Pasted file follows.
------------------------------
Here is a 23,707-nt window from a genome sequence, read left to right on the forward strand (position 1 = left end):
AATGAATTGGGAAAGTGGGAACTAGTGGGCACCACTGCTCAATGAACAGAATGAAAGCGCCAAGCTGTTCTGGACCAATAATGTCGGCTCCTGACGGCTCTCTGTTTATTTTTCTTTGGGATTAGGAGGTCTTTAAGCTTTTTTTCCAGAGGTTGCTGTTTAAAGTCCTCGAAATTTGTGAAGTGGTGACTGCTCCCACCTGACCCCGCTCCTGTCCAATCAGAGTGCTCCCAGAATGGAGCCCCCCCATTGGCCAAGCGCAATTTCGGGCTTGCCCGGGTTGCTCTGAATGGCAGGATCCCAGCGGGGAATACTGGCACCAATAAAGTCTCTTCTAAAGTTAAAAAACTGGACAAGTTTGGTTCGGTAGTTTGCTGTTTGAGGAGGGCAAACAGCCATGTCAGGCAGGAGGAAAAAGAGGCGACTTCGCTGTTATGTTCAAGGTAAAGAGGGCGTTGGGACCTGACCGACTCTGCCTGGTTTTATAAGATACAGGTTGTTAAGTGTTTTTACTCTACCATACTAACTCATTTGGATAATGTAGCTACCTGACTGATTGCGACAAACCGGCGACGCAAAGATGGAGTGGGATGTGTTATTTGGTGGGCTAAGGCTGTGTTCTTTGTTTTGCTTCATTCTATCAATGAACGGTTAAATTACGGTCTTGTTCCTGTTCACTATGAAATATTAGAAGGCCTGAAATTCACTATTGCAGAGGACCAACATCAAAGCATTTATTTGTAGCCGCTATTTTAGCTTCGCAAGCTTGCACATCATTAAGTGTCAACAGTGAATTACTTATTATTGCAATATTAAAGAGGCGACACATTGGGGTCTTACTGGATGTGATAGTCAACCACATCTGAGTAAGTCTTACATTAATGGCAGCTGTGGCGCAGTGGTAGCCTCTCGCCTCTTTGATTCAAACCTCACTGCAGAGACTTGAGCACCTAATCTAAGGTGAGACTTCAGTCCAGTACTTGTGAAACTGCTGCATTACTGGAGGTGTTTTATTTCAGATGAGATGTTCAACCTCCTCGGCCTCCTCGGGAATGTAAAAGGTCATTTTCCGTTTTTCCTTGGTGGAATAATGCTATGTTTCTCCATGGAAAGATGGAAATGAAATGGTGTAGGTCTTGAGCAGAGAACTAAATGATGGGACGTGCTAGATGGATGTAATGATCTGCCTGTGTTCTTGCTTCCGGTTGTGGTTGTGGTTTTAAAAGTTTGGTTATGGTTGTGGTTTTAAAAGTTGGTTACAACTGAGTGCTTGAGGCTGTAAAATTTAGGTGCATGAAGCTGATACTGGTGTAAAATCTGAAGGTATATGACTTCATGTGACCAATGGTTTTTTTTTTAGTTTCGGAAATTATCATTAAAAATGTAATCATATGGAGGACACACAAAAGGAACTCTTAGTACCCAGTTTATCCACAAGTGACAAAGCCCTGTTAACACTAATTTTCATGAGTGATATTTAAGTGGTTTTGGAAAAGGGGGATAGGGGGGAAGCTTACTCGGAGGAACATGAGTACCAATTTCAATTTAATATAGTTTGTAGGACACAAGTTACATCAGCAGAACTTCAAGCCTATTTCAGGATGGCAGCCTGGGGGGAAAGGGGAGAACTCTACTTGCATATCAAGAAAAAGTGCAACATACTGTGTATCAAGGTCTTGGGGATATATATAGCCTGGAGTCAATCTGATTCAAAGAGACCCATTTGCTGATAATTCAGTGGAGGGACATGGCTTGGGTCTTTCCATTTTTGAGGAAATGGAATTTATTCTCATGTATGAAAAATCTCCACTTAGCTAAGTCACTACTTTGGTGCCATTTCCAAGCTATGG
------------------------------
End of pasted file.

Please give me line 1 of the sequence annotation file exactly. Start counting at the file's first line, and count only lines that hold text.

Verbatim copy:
Here is a 23,707-nt window from a genome sequence, read left to right on the forward strand (position 1 = left end):